Police authorities including Staffordshire Police are producing dispersal ‘cards’, which can be given out on the spot to members of the public, indicating the area from which they are barred. Such summary powers clearly have the potential to be used in a pre-emptive and arbitrary manner.
Indeed, in some cases officers have made it quite clear that they can disperse whomever they wish. The group of Liverpool political activists were dispersed while chatting and deciding which pub to go to for a drink, asked on what grounds they were being dispersed, and received the response:
‘One officer farcically commented that activists may have “polystyrene balls”, and these “may cause distress”. However, when invited to search for these mysterious balls, he declined.’
A South Derbyshire police chief spelled out the pre-emptive and subjective application of the powers:
‘These new powers mean we can be much more effective in cutting out crime and antisocial behaviour before it has a chance to happen. If officers out on patrol see people who they think may cause a nuisance, they can now address it and move them on if they feel that the problem could escalate.’
Since police officers do not possess clairvoyant powers, we must doubt their claim to be able to stop behaviour ‘before it has a chance to happen’. There is an obvious danger that these powers will be used against innocent and law-abiding members of the public, who are then effectively placed under curfew for the weekend. None of these thousands of dispersed individuals had been shown to actually have committed an offence.
Historically, powers to disperse groups (such as the Riot Act) were used to defuse critical public order situations. The 2003 dispersal powers could be invoked on broader grounds, but were still limited to particular areas where ASB was a ‘significant and persistent problem’. As this report shows, dispersal powers have now become part of everyday policing and can be used in any public space. As a result, these powers now require urgent critical review.
The growth of dispersal measures represents a return to more primitive forms of law enforcement, which were defined by banishment. These rough tools were employed by societies without a developed system of criminal justice or law enforcement. The fact that banishment has returned in our times indicates a lack of regard for legal principles and public rights.
Therefore, although police forces celebrate these new powers as a handy ‘new tool’, the vagueness and loose nature of these mechanisms means that they act to the detriment of both public liberties and of effective law enforcement.
12 May 2016
Today we launch the first wave findings from our ongoing study. Below is the overview, summarising our key first wave findings on the effects and ethics of welfare conditionality. It draws on data from interviews with 52 policy stakeholders, 27 focus groups conducted with practitioners, and 480 ‘wave a’ qualitative longitudinal interviews with with nine groups of welfare service users in England and Scotland.
Below are nine first wave findings papers covering each of our study’s policy areas in more detail.
Further context and background on the study areas is available in our context and briefing papers.
Force Policy & Procedure: Anti-Social Behaviour & Escalation Policy
Policy Version Date: 26 April 2016
Review Date: 25 April 2017
Policy Ownership Local Policing & Partnership Department
Portfolio Holder Assistant: Chief Constable (LPP)
Links or overlaps with other policies See section 6
1. Policy Statement
1.1 The mission of Devon and Cornwall Police is to detect and prevent harm, protect the vulnerable and reduce crime. Working together as one team to safeguard communities and neighbourhoods, we are sustainable and resilient and provide a high quality service to the public acting in accordance with the national Code of Ethics and our Force standards of behaviour.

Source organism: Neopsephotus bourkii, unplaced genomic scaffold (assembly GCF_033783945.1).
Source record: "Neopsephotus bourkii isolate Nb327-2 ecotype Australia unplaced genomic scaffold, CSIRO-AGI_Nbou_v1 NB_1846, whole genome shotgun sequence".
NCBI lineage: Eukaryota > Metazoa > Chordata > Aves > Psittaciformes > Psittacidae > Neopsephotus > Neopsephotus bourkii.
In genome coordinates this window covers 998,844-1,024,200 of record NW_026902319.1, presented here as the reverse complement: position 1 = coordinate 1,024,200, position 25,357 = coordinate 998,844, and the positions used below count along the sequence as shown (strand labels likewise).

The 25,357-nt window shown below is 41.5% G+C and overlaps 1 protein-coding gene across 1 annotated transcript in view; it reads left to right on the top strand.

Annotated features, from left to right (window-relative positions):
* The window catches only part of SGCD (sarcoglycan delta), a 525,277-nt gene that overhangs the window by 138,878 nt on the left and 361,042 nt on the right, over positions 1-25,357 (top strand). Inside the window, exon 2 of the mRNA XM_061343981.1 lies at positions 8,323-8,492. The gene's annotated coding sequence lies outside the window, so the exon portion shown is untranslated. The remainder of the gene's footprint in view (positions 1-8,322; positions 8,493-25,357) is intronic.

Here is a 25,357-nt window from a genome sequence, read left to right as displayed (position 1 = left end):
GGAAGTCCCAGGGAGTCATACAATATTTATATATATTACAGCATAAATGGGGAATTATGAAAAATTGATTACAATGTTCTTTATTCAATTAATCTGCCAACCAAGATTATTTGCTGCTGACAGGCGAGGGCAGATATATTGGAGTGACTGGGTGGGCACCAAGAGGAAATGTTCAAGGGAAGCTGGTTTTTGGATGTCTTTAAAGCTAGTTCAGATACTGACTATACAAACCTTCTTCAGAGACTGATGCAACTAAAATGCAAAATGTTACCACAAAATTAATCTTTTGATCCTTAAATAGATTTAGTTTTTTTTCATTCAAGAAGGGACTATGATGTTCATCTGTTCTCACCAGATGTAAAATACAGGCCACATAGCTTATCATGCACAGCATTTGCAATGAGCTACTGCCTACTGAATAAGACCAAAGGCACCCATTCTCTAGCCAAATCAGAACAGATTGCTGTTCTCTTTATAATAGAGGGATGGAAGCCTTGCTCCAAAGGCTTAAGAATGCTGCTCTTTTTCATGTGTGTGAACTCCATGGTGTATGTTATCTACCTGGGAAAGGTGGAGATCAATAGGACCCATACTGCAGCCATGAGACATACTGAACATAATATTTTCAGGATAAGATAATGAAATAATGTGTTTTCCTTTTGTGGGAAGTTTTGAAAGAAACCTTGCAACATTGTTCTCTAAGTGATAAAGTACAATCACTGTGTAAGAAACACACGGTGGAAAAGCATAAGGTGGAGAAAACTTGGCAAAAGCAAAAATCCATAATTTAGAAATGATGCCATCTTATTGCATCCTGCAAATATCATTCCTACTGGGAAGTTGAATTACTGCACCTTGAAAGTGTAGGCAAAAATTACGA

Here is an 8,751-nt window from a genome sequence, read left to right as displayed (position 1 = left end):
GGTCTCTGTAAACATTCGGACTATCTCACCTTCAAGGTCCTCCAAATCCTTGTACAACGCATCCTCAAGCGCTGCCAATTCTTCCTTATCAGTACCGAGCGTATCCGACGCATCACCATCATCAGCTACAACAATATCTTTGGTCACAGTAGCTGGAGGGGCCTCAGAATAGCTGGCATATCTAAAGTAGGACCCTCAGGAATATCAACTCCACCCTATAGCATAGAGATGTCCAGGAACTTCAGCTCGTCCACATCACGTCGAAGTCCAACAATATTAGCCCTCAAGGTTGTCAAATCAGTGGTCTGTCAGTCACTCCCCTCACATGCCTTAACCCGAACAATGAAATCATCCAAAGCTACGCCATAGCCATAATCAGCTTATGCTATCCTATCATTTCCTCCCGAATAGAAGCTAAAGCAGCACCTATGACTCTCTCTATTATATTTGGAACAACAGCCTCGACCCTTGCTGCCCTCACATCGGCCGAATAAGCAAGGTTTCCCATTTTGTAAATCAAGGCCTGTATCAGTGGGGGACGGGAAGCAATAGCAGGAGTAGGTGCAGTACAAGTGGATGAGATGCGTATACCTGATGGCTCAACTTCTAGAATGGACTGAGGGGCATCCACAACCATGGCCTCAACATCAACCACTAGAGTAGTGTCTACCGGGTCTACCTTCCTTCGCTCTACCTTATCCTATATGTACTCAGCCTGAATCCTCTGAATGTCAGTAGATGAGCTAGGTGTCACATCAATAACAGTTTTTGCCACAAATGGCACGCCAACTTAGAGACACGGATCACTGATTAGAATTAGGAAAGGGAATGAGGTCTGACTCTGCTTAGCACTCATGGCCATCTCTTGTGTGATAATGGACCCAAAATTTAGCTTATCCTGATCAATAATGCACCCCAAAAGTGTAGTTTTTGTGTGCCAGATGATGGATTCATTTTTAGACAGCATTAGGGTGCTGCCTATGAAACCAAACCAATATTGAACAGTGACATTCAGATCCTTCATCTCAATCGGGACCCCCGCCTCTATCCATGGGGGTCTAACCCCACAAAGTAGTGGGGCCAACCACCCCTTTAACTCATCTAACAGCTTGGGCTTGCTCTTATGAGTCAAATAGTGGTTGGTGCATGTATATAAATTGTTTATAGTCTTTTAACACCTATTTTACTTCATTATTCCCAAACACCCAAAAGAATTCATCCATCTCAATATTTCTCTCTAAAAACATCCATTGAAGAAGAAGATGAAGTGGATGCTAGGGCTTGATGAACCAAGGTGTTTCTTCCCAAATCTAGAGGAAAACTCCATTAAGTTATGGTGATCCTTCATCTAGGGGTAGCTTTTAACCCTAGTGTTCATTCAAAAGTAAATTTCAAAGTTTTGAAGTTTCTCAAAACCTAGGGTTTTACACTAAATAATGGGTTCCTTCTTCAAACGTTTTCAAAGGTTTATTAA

1.2 In pursuit of these aims, the Force will seek to work in partnership with our partner agencies, to ensure that Anti-Social Behaviour is tackled with the appropriate balance between support for those who are willing to accept it and swift, effective enforcement for those who are not.
1.3 Anti-social behaviour (ASB) is defined under section 2 of the Anti-social Behaviour, Crime and Policing Act 2014
1.4 This policy is written with regard to the Anti-social Behaviour, Crime and Policing Act 2014, Devon and Cornwall Force Strategy, the OPCC Policing and Crime Plan and the Home Office Statutory Guidance. OFFICIAL For Public Release [FOIA – Open]
1.5 The Police perspective in partnership working brings a focus on Public Protection, Action and Enforcement. It supports efforts of education, prevention and reduction.
1.6 Penalty Notices for Disorder will be taken into consideration with regard to any evidence gathering in relation to applying for a Criminal Behaviour Order.
1.7 This policy should be read with reference to TP05 Criminal Behaviour Orders Working Practice.
1.8 Devon and Cornwall Police will only apply for a Civil Injunction or Criminal Behaviour Order for an individual after going through the processes described in this document.
1.9 In the application of this policy staff are reminded of the need to comply with the standards and principles of the Code of Ethics for policing.
1.10 In the application of this policy staff are reminded of the need to comply with the Equality Act 2010.
2.1 This policy sets out the structure for dealing with persistent Anti-Social Behaviour (ASB) at individual case level throughout Devon, Cornwall and the Isles of Scilly. It has been drafted following consultation with Partner agencies such as Local Authorities, Health, Probation, Education and Social Services.
2.2 The structure is intended to be a common basic framework of minimum standards. This is to allow a flexible and adaptable response at the local level (Community Safety Partnerships) that can take advantage of local opportunities and recognise local constraints. It is not intended to be prescriptive. This is in recognition of the differing needs of our diverse communities.